Building serverless architectures is hard. At least it was to me in my first attempt to design a loosely coupled system that should, in the long term, mean a good bye to my all-time aversion towards system maintenance.
Music information retrieval is also hard. It is when you attempt to start to grasp the underlying theoretical framework and submerge yourself into scientific papers which each yield a different approach for extracting some feature out of digital audio signals. It is a long way until MFCC starts to sound natural. I have been there.
The safety culture of an organization is the key indication of its performance related to safety. It incorporates the visible rules, norms and practices as well as the implicit factors such as values, beliefs and assumptions. That is why the safety culture reflects “the way we do things around here” which is the most precise definition. Safety is a universal topic since we pursue it permanently and every action is safety related. To improve safety, we first need to understand the organization’s unique safety culture before we can derive tailored actions. This post covers the basic theoretical background of a safety culture and focuses and two central components: just and learning culture. The resulting principles can increase the resistance of an organization towards its operational hazards but only if they are adapted to the unique situation. There is no generally applicable step-by-step manual on how to implement a safety culture.
Smart meters have been a controversial topic for quite a while. Other countries began the roll out years ago. In Germany this takes way longer and there are still no certified products for the energy companies to install. The BSI (Bundesamt für Sicherheit in der Informationstechnologie) is responsible for certifying the smart meters. There are several smart meters up for certification as you can see on this side of the BSI.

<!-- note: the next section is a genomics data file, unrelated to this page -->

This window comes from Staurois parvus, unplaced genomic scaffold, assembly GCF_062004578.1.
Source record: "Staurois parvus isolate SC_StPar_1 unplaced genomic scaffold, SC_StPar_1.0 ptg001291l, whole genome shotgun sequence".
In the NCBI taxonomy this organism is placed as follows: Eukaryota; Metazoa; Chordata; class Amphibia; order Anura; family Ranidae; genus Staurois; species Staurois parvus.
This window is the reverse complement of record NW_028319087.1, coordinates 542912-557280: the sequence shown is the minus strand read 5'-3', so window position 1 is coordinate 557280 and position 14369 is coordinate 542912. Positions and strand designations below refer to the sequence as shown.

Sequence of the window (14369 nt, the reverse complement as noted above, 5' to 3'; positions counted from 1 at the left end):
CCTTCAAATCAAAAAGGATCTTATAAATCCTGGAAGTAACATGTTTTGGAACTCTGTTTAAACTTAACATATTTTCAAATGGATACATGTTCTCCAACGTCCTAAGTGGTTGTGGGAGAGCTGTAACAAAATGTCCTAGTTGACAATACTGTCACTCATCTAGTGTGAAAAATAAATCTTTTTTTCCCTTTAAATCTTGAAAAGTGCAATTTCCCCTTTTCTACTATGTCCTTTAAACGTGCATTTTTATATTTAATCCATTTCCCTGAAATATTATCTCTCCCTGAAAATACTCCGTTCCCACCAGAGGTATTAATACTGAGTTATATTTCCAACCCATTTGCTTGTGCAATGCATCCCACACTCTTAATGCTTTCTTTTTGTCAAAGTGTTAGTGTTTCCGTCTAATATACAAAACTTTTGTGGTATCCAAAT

The main reason for installing smart meters is the energy transformation to make the energy net more reliable for renewable energies. Therefore the EU has decided that every country should provide smart meters to their consumers. Thus the Bundesregierung passed the law for Digitalisierung der Energiewende in 2016. It requires 80% of all households to own a smart meter by 2020.
Artificial intelligence has a great potential to improve many areas of our lives in the future. But what happens when these AI technologies are used maliciously?
Sure, a big topic may be autonomous weapons or so called “killer robots”. But beside our physical security – what about our digital one? How the malicious use of artificial intelligence will threaten and is already threatening our digital security, will be discussed in this blog post.
Over the last five years, the use of cloud computing services has increased rapidly, in German companies. According to a statistic from Bitkom Research in 2018, the acceptance of cloud-computing services is growing.
Cloud-computing brings many advantages for a business. For example, expenses for the internal infrastructure and its administration can be saved. Resource scaling is easier, it can be done when the appropriate capital is available. In general the level of innovation within companies is also increasing, so this can support new technologies and business models. Cloud-computing can also increase data security and data protection, because the big providers must comply with standards and obtain certification through the EU-DSGVO General Data Protection Regulation, which came into force in May 2018. There is even special cloud providers that offer such services, so these are working based on the regulations of the TCDP (Trusted Cloud Data Protection) certification.
Usability and Security – Is a tradeoff necessary?
Usability is one of the main reasons for a successful software with user interaction. But often it is worsened by high security standards. Furthermore many use cases need authentication, authorisation and system access where high damage is risked when security possibilities get reduced. In this article the dependence of these two areas as well as typical mistakes with their possible solutions are shown to bury a fallacy in IT: “There needs to be a tradeoff between security and usability”.
Today cities are growing bigger and faster than ever before. This results in various negative aspects for the citizens such as increased traffic, pollution, crime and cost of living, just to name a few. Governments and city administrations and authorities are in need to find solutions in order to alleviate these drawbacks. Over the past years one solution arose and has grown continuously was the concept of the smart city.
The concept of smart cities is based on the application of connected systems to manage a city efficiently. There are various aspects in which smart cities emphasize such as transport control, energy and water transport or public health and safety management. The broad distribution of Internet of Things (IoT) technologies favors the development of smart cities. IoT devices are considered the backbone of a smart city as they function as sensors and can be applied in many environments.